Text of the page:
A high school drama teacher, Jonathan Gellert, often said that “Acting is responding honestly in imaginary circumstances.” This is improvisation and a good performer does it regardless of how tight the structure of their action is.


Inside-out and Outside-in


Some artists have a clear idea of the thing they want to make. They have a script or an image or some moves and they are trying to fit the creation to the idea. With theatre, the performer must learn the lines in the script and their stage directions before they can consider feeling natural and honest in the roll. With set choreography, the performer must learn the moves and then, when their mind is not tied up with details, can start to unpack the subtlety in the movement and make it their own. This technique requires patience, trust, and delayed gratification.


Some artists prioritize process that arises from the inside out. They want to make sure the choices made all along the way have resonance with their internal experience. These artists may rely heavily on improvisation or may have a long slow process. The form of the end product may not be as clear and the way to get there is a winding road of trust and happy accidents. The butoh artist may know nothing of what his actual physical actions will be, but may have a clear imagistic journey set that allows him to consider what he presents in a set piece.


In a recent collaborative residency I curated and produced, a particular group was having a challenging time because the dancers wanted an inside-out process and the choreographer had clear ideas that she wanted them to enact. As a mediated solution, we ended up inviting the group to do two different pieces based on the same content. One was constructed from the top down blue prints of the choreographer’s vision and another was born from the collaborative explorations of the performers. It enriched the presentation to show two quite different pieces with different processes caltalyzed from the same starting points.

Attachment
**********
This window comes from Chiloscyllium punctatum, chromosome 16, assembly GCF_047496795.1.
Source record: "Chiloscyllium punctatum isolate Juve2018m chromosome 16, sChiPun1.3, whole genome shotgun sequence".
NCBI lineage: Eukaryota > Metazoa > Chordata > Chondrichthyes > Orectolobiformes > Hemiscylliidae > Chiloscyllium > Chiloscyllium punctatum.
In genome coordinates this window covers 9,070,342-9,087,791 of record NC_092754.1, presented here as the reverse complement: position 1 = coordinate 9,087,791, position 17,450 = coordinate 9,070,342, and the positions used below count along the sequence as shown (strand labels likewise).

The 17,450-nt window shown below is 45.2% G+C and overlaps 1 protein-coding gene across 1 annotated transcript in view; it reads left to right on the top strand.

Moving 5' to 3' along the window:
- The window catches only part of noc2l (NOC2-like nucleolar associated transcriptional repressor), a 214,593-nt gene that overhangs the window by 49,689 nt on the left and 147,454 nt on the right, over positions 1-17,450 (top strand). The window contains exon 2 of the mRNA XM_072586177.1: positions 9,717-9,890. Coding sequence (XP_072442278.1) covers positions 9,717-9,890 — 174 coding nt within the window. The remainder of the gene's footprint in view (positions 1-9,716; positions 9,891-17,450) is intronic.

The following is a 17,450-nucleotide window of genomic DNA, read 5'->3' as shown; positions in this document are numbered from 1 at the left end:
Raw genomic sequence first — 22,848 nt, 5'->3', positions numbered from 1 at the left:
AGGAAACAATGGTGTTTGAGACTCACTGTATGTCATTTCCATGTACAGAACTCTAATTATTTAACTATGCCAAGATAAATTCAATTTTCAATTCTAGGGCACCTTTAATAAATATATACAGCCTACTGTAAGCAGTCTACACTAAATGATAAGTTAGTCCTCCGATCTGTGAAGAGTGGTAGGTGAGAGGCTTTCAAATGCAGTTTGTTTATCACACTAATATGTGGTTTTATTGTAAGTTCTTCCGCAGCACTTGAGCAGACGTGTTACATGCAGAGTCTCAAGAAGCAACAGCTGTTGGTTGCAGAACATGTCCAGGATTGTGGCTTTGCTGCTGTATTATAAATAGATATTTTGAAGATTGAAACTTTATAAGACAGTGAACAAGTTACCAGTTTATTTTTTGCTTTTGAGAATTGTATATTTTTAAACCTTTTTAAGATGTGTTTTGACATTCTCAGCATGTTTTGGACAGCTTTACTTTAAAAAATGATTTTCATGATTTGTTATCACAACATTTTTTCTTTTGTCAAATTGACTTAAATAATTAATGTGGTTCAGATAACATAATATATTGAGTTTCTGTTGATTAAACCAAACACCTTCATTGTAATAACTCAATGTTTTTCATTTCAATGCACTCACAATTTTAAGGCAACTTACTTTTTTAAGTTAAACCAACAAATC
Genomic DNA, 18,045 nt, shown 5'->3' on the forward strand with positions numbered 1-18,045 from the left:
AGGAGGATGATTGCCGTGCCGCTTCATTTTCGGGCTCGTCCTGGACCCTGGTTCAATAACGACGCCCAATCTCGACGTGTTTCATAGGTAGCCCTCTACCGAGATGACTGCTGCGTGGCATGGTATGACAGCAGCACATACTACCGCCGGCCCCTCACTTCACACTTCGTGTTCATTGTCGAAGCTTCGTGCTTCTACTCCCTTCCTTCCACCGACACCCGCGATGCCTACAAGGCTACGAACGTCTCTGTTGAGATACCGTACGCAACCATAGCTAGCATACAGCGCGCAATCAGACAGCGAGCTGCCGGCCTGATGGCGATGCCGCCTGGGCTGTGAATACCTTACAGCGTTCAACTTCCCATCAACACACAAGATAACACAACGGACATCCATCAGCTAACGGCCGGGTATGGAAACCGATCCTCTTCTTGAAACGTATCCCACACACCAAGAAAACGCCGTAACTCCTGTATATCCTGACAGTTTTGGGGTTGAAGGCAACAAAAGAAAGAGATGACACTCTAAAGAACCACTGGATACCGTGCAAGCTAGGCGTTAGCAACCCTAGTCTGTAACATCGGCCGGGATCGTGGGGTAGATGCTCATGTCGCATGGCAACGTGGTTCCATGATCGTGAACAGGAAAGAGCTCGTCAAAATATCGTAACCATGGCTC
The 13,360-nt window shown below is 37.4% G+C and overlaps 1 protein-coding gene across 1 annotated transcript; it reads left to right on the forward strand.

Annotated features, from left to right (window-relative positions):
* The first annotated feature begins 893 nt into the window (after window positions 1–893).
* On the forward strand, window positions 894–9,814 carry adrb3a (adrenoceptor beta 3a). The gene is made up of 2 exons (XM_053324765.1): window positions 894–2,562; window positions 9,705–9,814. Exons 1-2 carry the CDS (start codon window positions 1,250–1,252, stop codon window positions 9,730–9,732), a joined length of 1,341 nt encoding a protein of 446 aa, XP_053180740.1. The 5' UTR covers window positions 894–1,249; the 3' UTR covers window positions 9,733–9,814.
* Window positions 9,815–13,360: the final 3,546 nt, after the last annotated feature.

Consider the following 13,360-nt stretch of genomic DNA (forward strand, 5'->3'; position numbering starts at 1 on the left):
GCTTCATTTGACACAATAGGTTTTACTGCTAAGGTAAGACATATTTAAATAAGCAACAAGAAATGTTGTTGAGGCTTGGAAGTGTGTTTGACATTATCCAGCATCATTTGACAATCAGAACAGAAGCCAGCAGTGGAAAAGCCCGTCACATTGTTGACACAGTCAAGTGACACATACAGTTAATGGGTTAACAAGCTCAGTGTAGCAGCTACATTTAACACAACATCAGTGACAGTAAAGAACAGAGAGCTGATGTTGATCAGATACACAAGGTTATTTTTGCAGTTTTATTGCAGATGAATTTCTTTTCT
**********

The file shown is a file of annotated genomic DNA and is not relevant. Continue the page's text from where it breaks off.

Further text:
I started my performance career in the 4th grade in theatre and later dove deep into the fertile ground of improvisation. I prefer to fluctuate between these extremes and work from all directions.


In Anatomy of a Cloud, there is an ending duet based on the themes of falling and floating. To create this duet, we videotaped ourselves improvising on these themes. We then cut and spliced sections we liked together using imovie. We then tried to reconstruct them and create set choreography. The choreography was awkward and clunky for a period until we knew it again, and then we could inhabit it with nuance.


Breakfast with The Spencers was a piece about a stereotypical 50s couple at Breakfast having cheerful, superficial, mundane conversation. The soundtrack and actions revealed a world under the surface - one of angry pile drivers, frustrated farm animals, shrieking alarms, and heated desire. The first part of the piece required a great degree of precision in the form, as all the scripted text needed to time out perfectly with the complex interruptions in the sound track. The second half of the piece was a highly dynamic physical improvisation during which one performer would start the sentence “I wish you would just…: and the other performer would finish with “hold me” or “leave me” or “fuck me” or ”see me.”. The piece was very successful at combining a raw spontaneous section that was very much from the inside-out with a very specific section that had to be constructed painstakingly from the outside in.                                

(Photo by Kwai Lam of Breakfast with the Spencers)


A Starting Point